On 15 February 2005, the European Court of Justice dismissed the European Commission’s appeal against the annulment of its prohibition of the Tetra Laval/Sidel merger.
The Commission prohibition decision
On 30 October 2001, the Commission prohibited the merger between Swiss-based Tetra Laval and French company Sidel. Tetra’s activities include liquid food carton packaging, for which Tetra is the market leader worldwide. Sidel is the worldwide market leader for the production and supply of stretch blow moulding (SBM) machinery used in the production of polyethylene terephthalate (PET) plastic bottles. The Commission’s prohibition decision was based on two grounds, namely that the merger was likely (i) to create a dominant position on the SBM machine market through the ‘leveraging’ of Tetra’s dominant position on the carton packaging market and (ii) to strengthen Tetra’s dominant position on the carton packaging market by eliminating an important source of potential competition. Although the Commission conceded in its prohibition decision that carton and PET packaging were weak substitutes, it asserted that “this may change in future” and concluded that “the two packaging systems belong to two very closely neighbouring markets”.
On 25 October 2002, the CFI annulled the Commission’s decision and the Commission appealed against the CFI’s annulment.
Burden of Proof
The Commission’s main ground of appeal was that the CFI required ‘convincing evidence’ to show that leveraging was likely in the future. The Commission argued that the CFI had infringed Article 230 EC, which allows the Commission a wide discretion in assessing complex factual and economic matters and allows the CFI to intervene only where the Commission has made a ‘manifest error’. The ECJ rejected the Commission’s argument, holding that ‘the Commission has a margin of discretion with regard to economic matters, [but] that does not mean that the Community Courts must refrain from reviewing the Commission’s interpretation or information of an economic nature…Such a review is all the more necessary in the case of a prospective analysis required when examining a planned merger with conglomerate effect’. The ECJ went on to reiterate the CFI’s findings that the Commission’s conclusions appeared to be inaccurate because ‘they were based on insufficient, incomplete, insignificant and inconsistent evidence’. As to the basis for the Commission’s prohibition, the ECJ found that anti-competitive leveraging is generally ‘dimly discernible, uncertain and difficult to establish’ and that the elimination of an important competitor on a market does not per se strengthen the position of the dominant player on that market.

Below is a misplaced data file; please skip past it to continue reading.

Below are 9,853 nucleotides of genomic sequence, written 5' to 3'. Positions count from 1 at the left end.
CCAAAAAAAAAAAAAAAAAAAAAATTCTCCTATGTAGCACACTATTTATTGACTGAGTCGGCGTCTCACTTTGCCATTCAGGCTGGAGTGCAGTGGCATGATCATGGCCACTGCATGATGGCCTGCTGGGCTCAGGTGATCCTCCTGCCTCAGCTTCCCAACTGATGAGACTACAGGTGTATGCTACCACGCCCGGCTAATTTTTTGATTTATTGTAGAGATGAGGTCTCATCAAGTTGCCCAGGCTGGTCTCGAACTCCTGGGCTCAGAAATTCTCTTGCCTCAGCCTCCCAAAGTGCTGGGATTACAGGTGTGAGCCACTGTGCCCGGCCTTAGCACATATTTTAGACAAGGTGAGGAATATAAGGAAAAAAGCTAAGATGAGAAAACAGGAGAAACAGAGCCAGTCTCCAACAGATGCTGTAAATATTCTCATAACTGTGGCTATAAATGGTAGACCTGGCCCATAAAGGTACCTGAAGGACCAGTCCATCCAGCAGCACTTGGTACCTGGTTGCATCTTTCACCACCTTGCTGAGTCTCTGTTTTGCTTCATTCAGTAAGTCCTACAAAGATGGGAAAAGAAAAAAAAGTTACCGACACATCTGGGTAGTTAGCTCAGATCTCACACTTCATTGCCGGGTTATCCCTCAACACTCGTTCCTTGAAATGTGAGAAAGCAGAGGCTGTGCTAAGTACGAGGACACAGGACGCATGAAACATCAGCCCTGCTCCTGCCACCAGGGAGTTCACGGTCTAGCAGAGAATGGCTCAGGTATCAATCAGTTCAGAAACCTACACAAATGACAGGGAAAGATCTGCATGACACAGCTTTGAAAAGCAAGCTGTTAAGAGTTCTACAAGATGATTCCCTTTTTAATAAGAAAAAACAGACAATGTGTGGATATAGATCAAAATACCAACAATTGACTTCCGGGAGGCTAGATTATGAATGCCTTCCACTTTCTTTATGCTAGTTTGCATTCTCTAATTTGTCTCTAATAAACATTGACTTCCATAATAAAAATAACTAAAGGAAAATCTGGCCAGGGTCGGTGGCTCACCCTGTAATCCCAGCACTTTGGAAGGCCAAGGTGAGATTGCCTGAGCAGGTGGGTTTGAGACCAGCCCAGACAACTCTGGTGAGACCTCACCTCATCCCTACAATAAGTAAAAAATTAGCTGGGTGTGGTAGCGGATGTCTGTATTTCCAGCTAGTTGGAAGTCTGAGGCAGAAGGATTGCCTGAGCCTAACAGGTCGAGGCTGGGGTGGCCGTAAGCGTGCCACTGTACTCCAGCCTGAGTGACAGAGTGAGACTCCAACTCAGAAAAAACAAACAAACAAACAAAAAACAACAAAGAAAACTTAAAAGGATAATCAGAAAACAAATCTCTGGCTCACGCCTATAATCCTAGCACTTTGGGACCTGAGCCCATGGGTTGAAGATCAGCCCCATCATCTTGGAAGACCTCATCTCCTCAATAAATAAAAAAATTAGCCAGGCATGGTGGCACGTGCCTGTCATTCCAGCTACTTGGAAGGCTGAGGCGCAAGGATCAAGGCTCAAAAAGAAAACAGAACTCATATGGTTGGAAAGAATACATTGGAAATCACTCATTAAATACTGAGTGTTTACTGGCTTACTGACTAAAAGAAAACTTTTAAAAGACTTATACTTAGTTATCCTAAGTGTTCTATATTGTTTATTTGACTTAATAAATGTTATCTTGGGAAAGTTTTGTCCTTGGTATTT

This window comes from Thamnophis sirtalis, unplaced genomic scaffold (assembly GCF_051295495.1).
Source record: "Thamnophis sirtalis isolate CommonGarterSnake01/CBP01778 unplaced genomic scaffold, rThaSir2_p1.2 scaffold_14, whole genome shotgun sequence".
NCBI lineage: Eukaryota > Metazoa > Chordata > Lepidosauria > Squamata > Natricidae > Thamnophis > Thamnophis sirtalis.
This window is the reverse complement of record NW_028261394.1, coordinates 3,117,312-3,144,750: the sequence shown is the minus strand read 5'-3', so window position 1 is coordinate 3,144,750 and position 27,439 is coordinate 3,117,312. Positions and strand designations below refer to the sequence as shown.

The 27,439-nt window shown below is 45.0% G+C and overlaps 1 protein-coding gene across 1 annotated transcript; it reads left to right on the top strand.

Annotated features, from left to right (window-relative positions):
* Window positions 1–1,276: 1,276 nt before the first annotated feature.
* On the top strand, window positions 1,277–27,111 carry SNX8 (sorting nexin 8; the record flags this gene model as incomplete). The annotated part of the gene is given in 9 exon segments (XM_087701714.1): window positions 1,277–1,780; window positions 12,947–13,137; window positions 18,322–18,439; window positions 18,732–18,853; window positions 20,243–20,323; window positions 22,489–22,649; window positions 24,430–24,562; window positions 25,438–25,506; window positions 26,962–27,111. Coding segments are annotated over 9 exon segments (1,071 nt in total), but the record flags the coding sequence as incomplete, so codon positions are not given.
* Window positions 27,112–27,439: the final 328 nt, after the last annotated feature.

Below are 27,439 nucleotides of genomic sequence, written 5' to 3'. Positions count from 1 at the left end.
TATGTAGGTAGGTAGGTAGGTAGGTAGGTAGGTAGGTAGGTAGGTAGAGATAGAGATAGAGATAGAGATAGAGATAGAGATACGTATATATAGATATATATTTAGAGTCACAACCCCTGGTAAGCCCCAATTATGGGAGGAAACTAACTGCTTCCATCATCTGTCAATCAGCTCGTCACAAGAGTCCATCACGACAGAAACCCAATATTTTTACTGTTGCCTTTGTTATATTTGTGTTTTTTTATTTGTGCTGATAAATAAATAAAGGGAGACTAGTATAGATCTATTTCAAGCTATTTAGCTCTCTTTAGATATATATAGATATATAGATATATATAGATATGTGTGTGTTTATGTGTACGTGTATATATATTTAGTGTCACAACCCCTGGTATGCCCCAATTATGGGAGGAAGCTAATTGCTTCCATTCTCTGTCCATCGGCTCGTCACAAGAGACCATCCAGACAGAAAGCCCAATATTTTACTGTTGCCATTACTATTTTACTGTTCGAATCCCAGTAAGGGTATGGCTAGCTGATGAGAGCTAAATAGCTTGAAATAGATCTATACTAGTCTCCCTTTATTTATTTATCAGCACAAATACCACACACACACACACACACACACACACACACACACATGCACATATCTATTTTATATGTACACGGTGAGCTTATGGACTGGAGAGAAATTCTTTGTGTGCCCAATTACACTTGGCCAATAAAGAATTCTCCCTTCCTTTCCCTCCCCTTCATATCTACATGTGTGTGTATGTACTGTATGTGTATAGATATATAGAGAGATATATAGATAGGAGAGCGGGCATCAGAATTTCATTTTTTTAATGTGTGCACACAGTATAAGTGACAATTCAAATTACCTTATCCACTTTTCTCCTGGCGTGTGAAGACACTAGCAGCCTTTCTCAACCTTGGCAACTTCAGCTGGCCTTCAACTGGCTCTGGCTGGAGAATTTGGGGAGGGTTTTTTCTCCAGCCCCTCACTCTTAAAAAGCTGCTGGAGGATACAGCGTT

The Commission’s other grounds of appeal
The ECJ endorsed the CFI’s finding that behavioural commitments should not be dismissed out of hand and that the Commission should have assessed the implications of Tetra’s behavioural commitments on the likelihood of future leveraging. Save for finding that the CFI was wrong to require the Commission to examine, for each proposed merger, the extent to which the incentive to adopt anti-competitive conduct would be affected by the likelihood of detection and/or sanctioning of such behaviour in every relevant jurisdiction, the ECJ rejected the remainder of the Commission’s arguments as unfounded, irrelevant, or, insofar as the Commission sought to question the CFI’s assessment of the evidence, as inadmissible.
There is no right of appeal from the ECJ. The Commission must now prepare for the CFI’s judgments in General Electric and Honeywell’s appeals against the Commission’s merger prohibition decision of 3 July 2001, involving similar ‘conglomerate effects’ arguments. The CFI has not yet set a date for the delivery of its judgments.
Paul McGeown, Linklaters partner, commented:
“The Commission’s strongest argument was that the CFI had exceeded its powers of review by requiring the Commission to produce ‘convincing evidence’ in support of a merger prohibition. The Advocate General rejected the Commission’s arguments as ‘linguistic or semantic’. The effect of the ECJ’s judgment is effectively to tie the Commission’s hands where the only basis for a prohibition is likely future conglomerate effects. The ECJ’s wholesale rejection of the Commission’s appeal represents a further blow to the Commission, which must be anticipatin g the CFI’s judgment in GE/Honeywell with baited breath.”